As we come to the end of that chapter, he gives an example of what true piety and religion is like (v. 26), “If anyone thinks he is religious and does not bridle his tongue but deceives his heart, this person’s religion is vain. [James will talk more about the tongue later on.] Religion that is pure and undefiled, before God and the Father, is this: to visit orphans and widows in their affliction, and to keep oneself unstained from the world.” I trust that orphans and widows, the poor, will always be an aspect of your ministry. James thinks pretty highly that, that’s what pure religion is all about. And if you don’t have time for that in your ministry, you don’t have time for ministry. It’s very important – I know that we emphasize missions, evangelism, and winning the lost, and I’m not saying that you shouldn’t do those things. But if you don’t have room for the poor and the orphans, there’s something basically wrong. I have a good friend named Clarence Bass who taught theology at Bethel Theological Seminary, and every now and then we’d talk about politics, and about what’s going on in government; and he always came up with a reply of “But how do the poor come out in all of this?” I got tired of that, and then after a while I realized that there’s something wrong with me, not with Clarence. He had it right, with his concern for the poor. Religion that is pure and undefiled before God and the Father is to visit orphans and widows in their affliction. Be concerned for the poor.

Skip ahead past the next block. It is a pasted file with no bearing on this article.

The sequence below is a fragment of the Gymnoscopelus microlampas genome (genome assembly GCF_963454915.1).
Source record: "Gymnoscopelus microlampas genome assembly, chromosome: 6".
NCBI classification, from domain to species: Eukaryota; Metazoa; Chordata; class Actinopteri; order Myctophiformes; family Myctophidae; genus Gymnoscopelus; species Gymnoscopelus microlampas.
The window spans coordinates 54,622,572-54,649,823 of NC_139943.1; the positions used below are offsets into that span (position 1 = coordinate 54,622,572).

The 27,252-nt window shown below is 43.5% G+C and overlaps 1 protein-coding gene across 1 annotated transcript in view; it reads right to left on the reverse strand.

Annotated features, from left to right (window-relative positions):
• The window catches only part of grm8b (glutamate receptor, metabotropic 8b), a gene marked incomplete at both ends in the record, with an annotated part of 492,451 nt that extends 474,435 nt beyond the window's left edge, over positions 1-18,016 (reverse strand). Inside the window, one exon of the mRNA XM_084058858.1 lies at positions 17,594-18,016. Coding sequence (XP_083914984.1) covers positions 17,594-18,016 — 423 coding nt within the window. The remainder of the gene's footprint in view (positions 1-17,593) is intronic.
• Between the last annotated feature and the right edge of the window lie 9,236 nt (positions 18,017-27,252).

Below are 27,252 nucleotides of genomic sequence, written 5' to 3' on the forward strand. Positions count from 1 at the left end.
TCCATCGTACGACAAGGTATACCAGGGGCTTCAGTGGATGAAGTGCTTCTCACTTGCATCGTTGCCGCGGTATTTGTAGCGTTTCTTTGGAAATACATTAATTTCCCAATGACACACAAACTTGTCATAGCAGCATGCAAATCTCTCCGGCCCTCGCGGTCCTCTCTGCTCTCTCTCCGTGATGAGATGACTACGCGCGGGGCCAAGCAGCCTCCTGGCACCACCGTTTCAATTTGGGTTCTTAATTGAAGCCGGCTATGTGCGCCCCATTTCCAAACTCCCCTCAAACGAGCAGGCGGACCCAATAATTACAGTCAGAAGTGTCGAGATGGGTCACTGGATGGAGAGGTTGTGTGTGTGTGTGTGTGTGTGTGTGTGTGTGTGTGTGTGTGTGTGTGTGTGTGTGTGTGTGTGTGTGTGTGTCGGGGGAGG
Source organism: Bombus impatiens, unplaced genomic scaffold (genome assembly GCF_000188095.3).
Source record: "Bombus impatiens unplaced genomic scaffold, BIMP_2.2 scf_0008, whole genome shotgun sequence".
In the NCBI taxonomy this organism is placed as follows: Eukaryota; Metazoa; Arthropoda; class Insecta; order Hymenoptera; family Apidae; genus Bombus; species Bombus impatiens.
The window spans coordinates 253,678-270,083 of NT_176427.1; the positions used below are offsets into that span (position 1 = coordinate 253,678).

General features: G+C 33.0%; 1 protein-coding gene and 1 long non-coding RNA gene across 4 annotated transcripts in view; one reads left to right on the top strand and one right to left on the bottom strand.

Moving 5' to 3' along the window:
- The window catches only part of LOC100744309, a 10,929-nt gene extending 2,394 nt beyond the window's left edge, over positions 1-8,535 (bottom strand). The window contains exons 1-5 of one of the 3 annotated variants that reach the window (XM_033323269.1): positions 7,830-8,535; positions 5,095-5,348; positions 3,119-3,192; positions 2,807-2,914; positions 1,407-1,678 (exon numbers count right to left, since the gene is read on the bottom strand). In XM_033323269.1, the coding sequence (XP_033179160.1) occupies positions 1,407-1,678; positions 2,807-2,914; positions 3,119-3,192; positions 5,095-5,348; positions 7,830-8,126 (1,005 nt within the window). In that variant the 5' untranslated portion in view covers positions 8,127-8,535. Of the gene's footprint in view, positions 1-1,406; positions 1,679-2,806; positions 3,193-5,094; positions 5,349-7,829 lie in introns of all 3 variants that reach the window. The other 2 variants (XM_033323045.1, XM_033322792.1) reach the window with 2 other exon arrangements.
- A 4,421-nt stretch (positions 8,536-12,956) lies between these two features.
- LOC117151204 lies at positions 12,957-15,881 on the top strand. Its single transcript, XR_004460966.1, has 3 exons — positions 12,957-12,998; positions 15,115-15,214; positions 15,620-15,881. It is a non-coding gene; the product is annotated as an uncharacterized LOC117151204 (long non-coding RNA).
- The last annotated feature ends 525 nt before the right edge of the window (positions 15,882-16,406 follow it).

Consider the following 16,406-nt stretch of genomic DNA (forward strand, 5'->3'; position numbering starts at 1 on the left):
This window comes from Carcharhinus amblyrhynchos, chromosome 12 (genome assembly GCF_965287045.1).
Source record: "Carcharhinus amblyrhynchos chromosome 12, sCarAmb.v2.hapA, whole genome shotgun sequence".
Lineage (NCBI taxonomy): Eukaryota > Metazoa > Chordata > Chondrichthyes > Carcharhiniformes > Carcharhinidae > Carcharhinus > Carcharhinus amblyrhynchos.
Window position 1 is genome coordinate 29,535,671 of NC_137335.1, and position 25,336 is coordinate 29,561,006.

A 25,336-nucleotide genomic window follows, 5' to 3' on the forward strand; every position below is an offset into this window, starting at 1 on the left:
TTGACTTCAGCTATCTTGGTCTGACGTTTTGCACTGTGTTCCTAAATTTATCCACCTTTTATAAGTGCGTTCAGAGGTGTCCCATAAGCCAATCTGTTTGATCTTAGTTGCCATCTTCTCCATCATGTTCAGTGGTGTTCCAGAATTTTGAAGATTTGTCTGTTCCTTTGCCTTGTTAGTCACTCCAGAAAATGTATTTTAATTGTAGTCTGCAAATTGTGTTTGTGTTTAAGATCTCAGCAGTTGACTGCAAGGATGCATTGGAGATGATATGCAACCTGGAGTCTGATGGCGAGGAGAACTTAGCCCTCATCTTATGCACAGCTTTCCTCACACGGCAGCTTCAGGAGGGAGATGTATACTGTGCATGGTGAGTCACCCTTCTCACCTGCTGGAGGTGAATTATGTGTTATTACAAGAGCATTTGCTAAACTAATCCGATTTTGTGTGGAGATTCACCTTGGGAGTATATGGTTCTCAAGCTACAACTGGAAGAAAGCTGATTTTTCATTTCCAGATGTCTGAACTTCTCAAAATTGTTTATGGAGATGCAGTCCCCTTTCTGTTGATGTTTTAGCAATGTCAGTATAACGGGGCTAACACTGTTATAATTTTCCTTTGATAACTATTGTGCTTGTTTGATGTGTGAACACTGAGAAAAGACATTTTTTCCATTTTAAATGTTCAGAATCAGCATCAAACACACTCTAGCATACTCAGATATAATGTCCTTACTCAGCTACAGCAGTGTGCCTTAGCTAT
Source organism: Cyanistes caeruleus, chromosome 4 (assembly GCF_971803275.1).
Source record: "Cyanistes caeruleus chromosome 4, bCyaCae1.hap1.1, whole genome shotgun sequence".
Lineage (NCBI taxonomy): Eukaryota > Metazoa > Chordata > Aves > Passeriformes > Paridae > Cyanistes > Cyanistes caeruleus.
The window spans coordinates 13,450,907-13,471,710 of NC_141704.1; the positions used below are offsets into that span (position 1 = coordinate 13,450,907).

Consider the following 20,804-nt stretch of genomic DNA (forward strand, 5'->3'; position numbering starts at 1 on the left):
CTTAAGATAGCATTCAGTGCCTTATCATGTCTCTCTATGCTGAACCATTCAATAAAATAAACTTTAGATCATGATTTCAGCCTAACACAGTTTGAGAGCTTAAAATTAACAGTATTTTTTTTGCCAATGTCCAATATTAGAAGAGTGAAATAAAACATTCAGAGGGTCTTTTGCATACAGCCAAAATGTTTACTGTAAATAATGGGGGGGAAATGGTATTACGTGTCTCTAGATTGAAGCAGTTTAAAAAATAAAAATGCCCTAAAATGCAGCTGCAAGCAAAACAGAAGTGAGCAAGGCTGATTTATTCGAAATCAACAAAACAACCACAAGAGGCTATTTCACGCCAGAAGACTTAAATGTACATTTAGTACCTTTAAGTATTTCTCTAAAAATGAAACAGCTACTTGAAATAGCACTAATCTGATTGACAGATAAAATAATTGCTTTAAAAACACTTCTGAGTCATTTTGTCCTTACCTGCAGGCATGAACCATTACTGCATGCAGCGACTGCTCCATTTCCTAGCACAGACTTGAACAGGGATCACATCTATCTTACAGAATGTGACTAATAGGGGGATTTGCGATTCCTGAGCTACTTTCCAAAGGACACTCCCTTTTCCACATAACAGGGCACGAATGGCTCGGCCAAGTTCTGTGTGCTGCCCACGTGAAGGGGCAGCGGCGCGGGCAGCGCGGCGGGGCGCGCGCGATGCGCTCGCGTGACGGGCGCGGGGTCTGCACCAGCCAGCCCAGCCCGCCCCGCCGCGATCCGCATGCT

The problem of James that most people have comes up in 2:14, ff. When Luther was wrestling with the defense of the doctrine of justification by faith, the section that his opponents would always quote back to him was in James, because James emphasizes works, “What does it profit, my brethren, if someone says he has faith but does not have works? Can faith save him? … faith by itself, if it does not have works is dead.” And Luther didn’t like James, and called it a “straw epistle”. And in his German translation of the Bible, in the New Testament, James is further back, much nearer to the end than it is even now. It reveals that Luther would have probably preferred for James to be so far back as to be outside of the New Testament, but he couldn’t and wouldn’t do that. The church’s canon tradition was too strong for him to do that.